As part of the cultural season Liberté! 2019, the Bordeaux City Council is inviting the artist Gonzalo Borondo to freely act in a space chosen by him. He was fascinated by Le Temple des Chartrons, an old protestant church that has been closed to the public for thirty years. The temple will open its doors with MERCI, a large scale site- specific project that involves both the interior and exterior of the building. Painting, projections, sounds and different media interact with the environment, giving the viewer an immersive experience, inviting all to reflect on the complexity of our relationship with nature.
Used as a storage place, the temple is now gaining a new place in the rhythms of the city thanks to Borondo’s artistic intervention, which was recently acquired by the CAPC as part of its collection. The impressive, empty, decayed temple is the challenge that Borondo has been embracing for the last four months of residency, in an attempt to give voice to the energy embedded in its walls.
The artist is working in constant research on the territory. His different encounters feed and stimulate the experience he is generating for others. He also creates a dialogue with the solid architecture of the city though a series of soft urban interventions, integrating elements of dissonance. As an outsider, Borondo has always tried to find a connection with the environment that surrounds him, producing a centrifugal movement that stimulates reflection in the viewer.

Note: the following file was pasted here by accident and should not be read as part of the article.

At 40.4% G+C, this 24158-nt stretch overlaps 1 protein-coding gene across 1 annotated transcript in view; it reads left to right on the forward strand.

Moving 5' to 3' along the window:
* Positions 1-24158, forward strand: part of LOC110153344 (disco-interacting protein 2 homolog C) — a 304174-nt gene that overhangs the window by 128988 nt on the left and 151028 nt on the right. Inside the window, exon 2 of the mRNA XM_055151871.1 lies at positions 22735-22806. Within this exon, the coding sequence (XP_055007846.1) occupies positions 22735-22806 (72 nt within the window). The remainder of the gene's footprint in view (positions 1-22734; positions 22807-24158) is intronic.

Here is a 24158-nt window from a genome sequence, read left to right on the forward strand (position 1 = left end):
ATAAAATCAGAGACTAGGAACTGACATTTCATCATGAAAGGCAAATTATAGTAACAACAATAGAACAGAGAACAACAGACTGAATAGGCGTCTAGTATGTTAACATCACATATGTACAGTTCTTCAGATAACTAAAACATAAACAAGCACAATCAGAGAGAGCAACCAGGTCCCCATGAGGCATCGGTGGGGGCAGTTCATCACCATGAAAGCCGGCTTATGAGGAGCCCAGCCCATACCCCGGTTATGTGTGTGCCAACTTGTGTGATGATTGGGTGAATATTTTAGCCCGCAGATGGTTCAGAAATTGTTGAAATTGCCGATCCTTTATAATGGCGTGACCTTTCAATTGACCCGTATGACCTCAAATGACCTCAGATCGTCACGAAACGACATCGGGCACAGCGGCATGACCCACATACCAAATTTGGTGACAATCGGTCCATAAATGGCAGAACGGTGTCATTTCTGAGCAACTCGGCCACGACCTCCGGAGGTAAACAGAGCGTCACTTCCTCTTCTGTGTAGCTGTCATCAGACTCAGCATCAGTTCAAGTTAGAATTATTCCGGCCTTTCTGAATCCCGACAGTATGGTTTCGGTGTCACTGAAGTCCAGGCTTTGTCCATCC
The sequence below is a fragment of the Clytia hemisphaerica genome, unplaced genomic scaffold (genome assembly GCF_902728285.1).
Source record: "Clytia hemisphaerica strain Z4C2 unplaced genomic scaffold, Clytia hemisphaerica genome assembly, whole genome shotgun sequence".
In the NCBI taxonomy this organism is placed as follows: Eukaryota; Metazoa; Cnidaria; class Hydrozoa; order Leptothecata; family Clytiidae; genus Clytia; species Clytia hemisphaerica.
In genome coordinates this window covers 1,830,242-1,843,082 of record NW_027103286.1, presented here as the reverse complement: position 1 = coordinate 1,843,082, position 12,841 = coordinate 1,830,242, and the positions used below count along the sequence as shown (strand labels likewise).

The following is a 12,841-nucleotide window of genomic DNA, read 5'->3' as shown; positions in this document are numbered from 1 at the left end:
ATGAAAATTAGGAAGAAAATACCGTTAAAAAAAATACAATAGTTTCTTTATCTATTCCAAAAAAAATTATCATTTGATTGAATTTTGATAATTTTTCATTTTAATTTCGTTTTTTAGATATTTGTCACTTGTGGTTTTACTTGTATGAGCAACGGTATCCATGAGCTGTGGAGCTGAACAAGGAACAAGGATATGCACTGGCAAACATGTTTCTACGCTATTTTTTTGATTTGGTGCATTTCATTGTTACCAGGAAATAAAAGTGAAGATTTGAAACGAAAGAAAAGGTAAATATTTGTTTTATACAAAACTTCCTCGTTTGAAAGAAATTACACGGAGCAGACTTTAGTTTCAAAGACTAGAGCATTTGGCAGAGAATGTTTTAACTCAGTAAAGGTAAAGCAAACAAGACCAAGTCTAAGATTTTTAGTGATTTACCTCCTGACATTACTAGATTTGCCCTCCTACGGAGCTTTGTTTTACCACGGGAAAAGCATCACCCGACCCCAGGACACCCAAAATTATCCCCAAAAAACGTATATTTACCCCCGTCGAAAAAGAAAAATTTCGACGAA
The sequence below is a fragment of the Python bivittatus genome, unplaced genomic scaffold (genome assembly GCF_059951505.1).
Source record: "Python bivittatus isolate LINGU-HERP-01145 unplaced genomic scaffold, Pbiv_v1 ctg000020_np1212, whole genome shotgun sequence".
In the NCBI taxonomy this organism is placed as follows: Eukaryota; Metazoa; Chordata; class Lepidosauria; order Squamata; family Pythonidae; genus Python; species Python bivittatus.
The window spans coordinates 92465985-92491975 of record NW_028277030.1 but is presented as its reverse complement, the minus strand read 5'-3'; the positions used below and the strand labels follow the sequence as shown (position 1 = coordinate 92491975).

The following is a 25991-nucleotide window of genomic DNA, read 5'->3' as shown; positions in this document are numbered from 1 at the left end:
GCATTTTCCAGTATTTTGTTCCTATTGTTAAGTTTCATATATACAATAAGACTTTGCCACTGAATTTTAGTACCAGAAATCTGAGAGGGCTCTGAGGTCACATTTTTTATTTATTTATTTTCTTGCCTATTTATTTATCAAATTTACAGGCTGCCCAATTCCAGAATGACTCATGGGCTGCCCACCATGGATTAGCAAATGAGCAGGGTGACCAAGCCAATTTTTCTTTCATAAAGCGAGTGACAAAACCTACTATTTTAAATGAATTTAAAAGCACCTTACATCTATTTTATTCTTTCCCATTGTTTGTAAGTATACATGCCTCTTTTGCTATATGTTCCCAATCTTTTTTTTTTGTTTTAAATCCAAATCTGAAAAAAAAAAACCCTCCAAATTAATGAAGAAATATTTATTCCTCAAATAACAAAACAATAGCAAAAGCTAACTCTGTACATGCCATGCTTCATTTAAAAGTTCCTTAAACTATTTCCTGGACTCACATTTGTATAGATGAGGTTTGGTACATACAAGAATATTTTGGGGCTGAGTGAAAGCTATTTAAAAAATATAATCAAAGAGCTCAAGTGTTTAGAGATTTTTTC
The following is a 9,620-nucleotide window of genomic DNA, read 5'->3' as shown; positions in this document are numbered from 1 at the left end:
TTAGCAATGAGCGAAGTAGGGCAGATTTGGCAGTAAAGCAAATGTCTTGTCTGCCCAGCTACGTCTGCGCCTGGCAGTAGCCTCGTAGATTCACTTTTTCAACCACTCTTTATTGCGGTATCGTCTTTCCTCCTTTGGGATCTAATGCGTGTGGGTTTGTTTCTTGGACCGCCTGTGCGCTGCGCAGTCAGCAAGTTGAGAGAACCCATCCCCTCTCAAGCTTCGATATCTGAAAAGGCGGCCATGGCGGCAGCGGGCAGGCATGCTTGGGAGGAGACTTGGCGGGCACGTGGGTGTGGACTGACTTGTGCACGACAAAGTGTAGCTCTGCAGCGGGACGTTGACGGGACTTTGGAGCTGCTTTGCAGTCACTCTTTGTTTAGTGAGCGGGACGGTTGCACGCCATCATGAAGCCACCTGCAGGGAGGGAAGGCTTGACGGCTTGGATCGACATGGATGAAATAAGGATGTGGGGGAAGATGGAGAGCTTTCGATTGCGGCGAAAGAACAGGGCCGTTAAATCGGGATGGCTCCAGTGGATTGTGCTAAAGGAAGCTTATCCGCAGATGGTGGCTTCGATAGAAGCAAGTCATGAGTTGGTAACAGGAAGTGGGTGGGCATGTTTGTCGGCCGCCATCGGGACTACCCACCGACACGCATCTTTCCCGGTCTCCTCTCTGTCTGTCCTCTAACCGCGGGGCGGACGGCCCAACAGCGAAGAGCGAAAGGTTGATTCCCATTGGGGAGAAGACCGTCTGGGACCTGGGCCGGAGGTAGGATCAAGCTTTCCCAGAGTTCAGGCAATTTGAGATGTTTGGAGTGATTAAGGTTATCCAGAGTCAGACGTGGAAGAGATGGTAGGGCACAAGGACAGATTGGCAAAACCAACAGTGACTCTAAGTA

The word merci was originally used in the 10th century to ask for mercy, grace, pardon, therefore implying an unbalanced dialogue. One of the first words that you already know in French is merci. Also, by chance, you will wander in a church and find merci engraved on the walls, the evocative and concrete meaning of an ex-voto, an offering in exchange for grace. In the temple, MERCI becomes a dialogue between the sacred and the pagan, vertical and horizontal thinking, the human being and the idea of nature. More than a tribute, it’s a reversible relationship of challenge made of fear and attraction.
There is a presence that Borondo perceived immediately as he walked into the temple. A suspended time. Every crack tells you about elapsed stories that bring you to perceive the sacredness of the space. The same sacredness that you can perceive in the forest, on the path to the spiders’ nest. He was struck by the feeling of a monument falling in ruins, where vegetation and architecture overtake each other in mutual transformation. Nature as a temple, and a temple dedicated to nature, this was the starting point. And at the end, the wood that is part of the installation will go back to the forest as a living installation.
Following this idea of cyclic transformation, the artist reuses the material found on site, which becomes an expansion of the idea: the forest, the recycling places, the streets. This is part of his artistic practice. He always challenges himself with the limits imposed by context, until everything falls into place, here in the shape of a dialogue.
As the artist says, “the columns are connected to trees, a living plant will be confronted with a dead or an absent one, the night and day, inside and outside, with dialogue on the painted walls. The mental openings created by perspectives will be limited by physical boundaries.”